Both budget and gaming experts are warning that Governor Arnold Schwarzenegger’s lottery-privatization proposal could run afoul of Indian-gaming compacts–and possibly cut into other state revenues.
The reason has largely to do with technology and its ability to blur the lines between what were once distinct formats. Any private lottery provider would want to expand revenues, critics say–and one of the California best ways of doing so would be to roll out “instant lottery” gaming machines that increasingly resemble the machines one might find in a casino.
“Technology now allows you to play lottery games on devices that look and feel and play like traditional slot machines,” said Howard Dickstein, an attorney who represents the California Tribal Business Alliance. “It becomes almost indistinguishable from a player’s point of view.”
According to the governor’s office, the lottery has been greatly underperforming the lotteries in other states, and leasing it to a private vendor would be a good way to increase revenues. Two investment banking firms–Goldman Sachs and Lehman Brothers– reportedly have submitted proposals.
“This is obviously something we’re going to be discussing with the Legislature,” said Department of Finance director H.D. Palmer.
“We certainly don’t want to go forward with this at the expense of Indian gaming,” he added.
However, a lot has changed since voters approved a lottery initiative in 1984, said Dickstein. For one thing, since 1999, the state has signed several compacts with California Indian tribes, giving them broad, exclusive rights to operate slot machines. The original lottery act, Proposition 37, has numerous clauses about the machines and technology the state lottery can use–including rules barring games that look like slot machines.
Fred Klass, chief operating officer at Finance, said that the state has many ways to expand gaming without running afoul of the gaming compacts.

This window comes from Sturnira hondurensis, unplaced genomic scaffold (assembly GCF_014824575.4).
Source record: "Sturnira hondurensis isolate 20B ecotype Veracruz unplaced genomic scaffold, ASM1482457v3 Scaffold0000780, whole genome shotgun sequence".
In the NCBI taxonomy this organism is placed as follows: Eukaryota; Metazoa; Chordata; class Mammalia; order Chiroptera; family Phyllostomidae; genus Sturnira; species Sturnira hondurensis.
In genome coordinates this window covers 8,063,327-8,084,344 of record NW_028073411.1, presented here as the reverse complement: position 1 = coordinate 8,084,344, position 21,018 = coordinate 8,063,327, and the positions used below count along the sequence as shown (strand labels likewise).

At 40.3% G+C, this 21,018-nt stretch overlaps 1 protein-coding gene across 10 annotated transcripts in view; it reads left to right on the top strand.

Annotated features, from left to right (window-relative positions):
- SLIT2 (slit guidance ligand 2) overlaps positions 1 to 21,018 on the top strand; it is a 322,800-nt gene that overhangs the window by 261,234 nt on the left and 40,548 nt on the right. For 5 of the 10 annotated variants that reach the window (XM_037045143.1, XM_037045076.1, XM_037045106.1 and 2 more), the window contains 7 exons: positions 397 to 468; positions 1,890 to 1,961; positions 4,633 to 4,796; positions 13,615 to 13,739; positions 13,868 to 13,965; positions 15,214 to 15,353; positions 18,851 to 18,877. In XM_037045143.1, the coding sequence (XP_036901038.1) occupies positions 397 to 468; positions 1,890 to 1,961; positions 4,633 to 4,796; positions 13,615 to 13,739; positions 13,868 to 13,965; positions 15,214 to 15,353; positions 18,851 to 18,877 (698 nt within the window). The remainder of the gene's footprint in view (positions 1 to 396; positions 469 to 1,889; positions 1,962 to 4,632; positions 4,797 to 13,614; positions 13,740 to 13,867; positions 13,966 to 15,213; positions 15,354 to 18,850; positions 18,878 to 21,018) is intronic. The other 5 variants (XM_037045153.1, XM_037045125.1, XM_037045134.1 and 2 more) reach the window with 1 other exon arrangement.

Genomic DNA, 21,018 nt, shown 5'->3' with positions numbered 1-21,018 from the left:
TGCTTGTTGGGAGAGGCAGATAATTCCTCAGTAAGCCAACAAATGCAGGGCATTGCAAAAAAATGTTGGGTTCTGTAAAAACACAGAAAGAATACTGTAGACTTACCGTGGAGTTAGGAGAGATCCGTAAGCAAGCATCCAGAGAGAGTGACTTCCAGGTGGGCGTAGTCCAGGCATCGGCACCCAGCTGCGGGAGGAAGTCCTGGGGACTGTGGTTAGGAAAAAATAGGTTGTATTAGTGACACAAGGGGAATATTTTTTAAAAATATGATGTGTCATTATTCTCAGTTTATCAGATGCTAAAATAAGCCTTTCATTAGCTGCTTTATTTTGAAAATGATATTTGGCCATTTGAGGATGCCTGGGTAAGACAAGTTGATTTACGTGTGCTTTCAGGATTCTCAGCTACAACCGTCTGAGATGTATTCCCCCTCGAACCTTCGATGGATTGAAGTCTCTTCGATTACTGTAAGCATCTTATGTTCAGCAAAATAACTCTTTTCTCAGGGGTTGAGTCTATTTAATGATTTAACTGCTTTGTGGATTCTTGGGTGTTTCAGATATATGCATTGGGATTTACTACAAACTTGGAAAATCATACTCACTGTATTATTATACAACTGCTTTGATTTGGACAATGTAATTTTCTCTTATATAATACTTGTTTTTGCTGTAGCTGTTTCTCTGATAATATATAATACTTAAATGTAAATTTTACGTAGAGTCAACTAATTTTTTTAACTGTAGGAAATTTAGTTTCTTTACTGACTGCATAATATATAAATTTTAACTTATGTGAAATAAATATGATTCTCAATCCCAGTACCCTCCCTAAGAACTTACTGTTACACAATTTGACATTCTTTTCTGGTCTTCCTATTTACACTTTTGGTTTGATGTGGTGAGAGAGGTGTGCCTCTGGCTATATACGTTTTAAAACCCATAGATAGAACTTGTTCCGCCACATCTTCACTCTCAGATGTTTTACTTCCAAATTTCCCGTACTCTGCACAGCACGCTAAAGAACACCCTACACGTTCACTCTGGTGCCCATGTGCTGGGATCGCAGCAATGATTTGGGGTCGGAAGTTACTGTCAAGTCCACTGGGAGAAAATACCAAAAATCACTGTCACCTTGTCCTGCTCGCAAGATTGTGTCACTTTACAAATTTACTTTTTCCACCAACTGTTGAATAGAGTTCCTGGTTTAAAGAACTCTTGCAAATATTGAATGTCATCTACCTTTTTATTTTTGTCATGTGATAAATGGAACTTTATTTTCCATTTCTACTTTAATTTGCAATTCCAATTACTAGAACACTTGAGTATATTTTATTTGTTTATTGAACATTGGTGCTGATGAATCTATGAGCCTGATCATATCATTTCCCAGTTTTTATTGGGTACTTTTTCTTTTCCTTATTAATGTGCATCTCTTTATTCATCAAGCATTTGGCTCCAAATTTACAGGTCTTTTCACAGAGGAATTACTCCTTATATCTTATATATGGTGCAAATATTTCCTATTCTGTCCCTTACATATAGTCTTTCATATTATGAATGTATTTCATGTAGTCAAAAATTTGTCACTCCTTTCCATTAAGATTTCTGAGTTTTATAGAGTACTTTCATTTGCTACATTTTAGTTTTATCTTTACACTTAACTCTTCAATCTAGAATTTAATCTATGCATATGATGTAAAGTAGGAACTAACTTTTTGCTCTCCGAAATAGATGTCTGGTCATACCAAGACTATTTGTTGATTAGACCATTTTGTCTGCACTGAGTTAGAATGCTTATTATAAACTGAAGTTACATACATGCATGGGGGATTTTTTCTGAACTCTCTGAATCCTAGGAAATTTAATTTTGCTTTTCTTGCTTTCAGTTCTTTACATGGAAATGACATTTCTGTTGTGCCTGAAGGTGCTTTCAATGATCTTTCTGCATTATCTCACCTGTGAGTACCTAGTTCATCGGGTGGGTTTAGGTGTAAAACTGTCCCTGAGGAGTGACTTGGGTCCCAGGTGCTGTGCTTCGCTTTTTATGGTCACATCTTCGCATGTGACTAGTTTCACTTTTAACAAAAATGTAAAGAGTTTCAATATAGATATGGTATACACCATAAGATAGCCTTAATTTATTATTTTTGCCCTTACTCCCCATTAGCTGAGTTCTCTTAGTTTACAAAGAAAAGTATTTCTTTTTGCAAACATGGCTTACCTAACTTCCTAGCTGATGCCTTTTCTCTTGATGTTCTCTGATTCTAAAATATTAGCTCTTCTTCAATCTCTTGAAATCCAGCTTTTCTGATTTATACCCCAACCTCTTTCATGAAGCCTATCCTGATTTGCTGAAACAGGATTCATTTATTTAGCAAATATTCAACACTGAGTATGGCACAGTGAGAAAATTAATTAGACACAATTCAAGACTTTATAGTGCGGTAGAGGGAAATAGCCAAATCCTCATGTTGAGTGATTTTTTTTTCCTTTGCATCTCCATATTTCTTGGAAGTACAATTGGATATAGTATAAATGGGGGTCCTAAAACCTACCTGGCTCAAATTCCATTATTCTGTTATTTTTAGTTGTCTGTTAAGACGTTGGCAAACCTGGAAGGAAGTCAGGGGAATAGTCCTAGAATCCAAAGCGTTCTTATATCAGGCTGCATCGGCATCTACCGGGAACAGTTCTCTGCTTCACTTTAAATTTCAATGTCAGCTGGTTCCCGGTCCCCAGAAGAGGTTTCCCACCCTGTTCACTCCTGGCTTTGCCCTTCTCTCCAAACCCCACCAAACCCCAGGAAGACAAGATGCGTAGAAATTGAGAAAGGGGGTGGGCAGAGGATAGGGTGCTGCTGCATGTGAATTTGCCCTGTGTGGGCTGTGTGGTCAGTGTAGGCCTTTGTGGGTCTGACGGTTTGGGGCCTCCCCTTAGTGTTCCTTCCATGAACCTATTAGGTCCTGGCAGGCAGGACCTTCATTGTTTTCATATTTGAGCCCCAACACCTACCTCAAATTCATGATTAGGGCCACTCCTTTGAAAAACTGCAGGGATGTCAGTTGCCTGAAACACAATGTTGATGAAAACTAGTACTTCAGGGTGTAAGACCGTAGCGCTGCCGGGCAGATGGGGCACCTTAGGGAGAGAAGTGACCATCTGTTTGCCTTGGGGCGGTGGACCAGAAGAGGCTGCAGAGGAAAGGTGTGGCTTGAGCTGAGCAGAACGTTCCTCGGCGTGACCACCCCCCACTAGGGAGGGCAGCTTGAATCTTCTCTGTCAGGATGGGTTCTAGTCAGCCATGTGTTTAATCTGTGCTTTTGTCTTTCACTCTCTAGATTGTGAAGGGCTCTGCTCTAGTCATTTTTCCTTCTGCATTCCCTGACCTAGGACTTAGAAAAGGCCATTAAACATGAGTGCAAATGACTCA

For instance, it can offer gaming machines without offering instant payouts like slot machines. Any new games also likely would avoid casino themes, such as scratch cards that mimic a poker game.
“The proposal itself doesn’t run afoul of the compacts,” Dickstein said. “But if the lottery act was amended to allow expanded gaming, it would probably violate the exclusivity clauses of the compacts.”
Jean Ross, director of the California Budget Project, agrees there could be conflicts.
“Any provider who took it over would have to work within the confines of the state compacts,” she said. “Unless they go back to the voters, and my understanding is they’d like to avoid that.”
Ross said she also has another issue with the proposal: that it doesn’t take into account how expanding one type of gaming may affect other types of revenue. An expanded lottery likely would draw revenue from two major sources, she said: other types of gaming and other types of personal spending. In other words, any revenue estimates should look at how the expanded lottery would cut into state revenues from other types of gaming and from overall sales tax revenue.
“At some point you have to consider when do we saturate the market?” Ross said.
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